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June 5, 2010 | By Raja Abdulrahim, Los Angeles Times
Soon after Farah Pandith was named last year as the State Department's first special representative to Muslim communities, she sat down with the editor of an independent Muslim website for her first official interview., a forum for opinion and analysis about current issues facing Muslims, was a fitting choice. Pandith has said a strong focus of her work is to reach out to younger Muslims around the world, often those most likely to use the Internet for news and networking.
April 26, 2014 | By Michael Finnegan
Neel Kashkari, a Laguna Beach Republican running for governor in the June 3 primary, expressed support Saturday for a proposal by Democratic incumbent Jerry Brown to strengthen California's “rainy day fund” and accelerate the state's repayment of debt. Kashkari told reporters at a campaign stop in Thousand Oaks that Brown's plan was “a small incremental step in the right direction.” He urged Republican lawmakers to approve it without insisting on adjustments. “I'm definitely in the camp of don't let the perfect be the enemy of the good,” he said.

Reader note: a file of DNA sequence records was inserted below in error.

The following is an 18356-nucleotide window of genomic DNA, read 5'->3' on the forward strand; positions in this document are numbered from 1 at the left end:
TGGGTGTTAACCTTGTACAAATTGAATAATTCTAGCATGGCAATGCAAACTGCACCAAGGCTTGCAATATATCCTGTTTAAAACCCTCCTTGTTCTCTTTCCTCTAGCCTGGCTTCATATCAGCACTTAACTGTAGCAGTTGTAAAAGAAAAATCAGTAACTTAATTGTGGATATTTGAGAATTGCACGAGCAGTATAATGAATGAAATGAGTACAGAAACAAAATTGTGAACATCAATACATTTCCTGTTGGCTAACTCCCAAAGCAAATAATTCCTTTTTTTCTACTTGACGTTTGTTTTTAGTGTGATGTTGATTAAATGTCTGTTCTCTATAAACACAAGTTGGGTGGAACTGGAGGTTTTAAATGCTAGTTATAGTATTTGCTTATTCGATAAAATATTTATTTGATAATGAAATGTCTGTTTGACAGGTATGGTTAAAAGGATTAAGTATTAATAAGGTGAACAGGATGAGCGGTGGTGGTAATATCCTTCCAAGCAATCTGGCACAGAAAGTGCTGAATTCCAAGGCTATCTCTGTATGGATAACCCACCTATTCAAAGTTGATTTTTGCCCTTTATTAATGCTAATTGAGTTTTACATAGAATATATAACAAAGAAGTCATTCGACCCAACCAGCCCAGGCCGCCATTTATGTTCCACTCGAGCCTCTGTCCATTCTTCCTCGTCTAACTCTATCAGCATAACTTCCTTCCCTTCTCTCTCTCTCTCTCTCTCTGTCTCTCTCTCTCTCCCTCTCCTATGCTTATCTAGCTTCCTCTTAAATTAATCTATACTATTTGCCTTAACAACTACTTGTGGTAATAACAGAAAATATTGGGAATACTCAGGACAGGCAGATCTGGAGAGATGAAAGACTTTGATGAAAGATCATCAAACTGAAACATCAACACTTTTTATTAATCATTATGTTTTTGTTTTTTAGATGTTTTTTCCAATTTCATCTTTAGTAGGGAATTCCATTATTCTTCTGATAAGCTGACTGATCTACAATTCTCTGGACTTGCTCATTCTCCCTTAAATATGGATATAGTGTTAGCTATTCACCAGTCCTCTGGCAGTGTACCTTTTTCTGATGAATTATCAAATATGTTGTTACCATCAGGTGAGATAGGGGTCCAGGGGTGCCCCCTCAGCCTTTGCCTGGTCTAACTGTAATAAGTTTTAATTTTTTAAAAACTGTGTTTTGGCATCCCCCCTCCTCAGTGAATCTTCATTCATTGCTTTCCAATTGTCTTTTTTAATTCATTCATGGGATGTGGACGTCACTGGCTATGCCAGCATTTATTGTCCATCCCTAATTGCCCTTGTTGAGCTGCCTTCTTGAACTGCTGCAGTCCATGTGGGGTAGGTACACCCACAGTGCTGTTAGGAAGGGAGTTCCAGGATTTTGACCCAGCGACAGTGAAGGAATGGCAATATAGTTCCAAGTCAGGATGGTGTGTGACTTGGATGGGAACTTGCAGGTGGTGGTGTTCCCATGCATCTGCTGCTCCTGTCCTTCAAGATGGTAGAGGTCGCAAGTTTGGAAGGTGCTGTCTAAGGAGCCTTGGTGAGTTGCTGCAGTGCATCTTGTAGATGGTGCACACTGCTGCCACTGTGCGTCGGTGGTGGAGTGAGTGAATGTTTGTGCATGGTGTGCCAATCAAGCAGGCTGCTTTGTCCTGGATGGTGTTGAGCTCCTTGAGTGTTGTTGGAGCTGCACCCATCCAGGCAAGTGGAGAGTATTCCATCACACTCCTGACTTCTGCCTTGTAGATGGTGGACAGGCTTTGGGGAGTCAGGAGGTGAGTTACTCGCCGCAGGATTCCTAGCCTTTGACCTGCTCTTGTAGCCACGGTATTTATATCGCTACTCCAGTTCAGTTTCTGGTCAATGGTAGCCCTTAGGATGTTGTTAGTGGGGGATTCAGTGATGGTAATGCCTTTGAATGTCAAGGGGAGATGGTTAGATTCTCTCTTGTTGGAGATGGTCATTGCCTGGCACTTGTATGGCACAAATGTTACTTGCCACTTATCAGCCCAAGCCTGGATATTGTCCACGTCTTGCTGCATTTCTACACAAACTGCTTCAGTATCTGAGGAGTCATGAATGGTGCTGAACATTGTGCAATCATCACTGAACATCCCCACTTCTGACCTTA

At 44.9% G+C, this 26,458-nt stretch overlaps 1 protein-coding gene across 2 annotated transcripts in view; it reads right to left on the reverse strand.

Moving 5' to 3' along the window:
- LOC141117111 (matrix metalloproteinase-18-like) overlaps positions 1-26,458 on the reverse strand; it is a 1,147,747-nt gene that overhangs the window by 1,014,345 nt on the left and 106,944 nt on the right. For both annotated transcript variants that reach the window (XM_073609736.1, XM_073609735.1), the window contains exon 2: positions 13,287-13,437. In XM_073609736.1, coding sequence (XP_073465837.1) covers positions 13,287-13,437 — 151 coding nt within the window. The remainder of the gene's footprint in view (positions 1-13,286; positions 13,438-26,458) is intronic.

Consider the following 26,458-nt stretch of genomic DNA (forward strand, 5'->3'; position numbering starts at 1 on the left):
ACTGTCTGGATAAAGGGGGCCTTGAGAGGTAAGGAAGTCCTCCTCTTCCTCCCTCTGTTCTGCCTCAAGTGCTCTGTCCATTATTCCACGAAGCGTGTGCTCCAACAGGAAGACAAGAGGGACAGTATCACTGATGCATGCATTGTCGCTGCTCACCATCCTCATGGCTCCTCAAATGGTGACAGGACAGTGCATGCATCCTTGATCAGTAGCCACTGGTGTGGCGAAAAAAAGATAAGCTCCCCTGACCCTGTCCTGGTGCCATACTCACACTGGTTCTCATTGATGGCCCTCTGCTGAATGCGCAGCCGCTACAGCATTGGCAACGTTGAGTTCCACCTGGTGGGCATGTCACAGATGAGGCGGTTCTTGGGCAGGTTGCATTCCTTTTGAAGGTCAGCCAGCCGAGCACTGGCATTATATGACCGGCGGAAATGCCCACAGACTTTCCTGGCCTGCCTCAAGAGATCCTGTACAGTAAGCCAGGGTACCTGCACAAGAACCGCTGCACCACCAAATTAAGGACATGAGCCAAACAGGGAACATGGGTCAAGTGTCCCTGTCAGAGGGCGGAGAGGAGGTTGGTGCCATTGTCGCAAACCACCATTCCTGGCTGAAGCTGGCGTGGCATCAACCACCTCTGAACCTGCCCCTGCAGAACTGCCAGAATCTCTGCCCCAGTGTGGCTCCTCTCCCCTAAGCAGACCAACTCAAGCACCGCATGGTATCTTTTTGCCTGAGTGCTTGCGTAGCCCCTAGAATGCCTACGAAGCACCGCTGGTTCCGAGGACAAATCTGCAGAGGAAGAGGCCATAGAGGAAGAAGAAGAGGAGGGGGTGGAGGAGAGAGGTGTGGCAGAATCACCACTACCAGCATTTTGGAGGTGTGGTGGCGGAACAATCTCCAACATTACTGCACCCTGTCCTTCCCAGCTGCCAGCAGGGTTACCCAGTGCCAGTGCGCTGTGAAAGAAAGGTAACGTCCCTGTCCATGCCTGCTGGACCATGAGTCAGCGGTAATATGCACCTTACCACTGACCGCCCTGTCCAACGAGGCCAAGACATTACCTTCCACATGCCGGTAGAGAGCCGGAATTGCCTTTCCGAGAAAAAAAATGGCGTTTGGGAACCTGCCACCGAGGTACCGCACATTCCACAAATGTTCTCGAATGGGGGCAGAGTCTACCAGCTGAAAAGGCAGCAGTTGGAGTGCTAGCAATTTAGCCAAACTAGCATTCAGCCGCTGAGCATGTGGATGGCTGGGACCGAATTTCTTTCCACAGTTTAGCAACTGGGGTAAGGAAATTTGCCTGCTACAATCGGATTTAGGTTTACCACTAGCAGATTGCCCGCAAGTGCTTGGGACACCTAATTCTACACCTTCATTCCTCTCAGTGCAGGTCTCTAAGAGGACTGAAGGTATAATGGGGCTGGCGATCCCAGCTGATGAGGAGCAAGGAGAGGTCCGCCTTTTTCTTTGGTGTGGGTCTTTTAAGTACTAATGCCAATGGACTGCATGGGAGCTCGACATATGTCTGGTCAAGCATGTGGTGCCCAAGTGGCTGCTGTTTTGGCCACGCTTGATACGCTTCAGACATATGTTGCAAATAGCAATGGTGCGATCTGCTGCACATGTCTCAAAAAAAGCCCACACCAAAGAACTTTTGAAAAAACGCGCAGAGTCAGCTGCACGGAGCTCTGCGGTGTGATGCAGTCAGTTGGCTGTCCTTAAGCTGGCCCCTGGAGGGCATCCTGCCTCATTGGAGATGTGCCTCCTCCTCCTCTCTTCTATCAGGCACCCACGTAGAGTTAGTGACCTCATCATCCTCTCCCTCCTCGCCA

January 24, 1991
It is ironic that the peace protesters may be doing more to turn this war into another Vietnam than anybody else. I am sure it will not go unnoticed by Saddam Hussein that a group of Americans, albeit a minority, are not supportive of our troops in the Persian Gulf. ROBERT E. WILSON West Hills
April 26, 2014 | By Vincent Bevins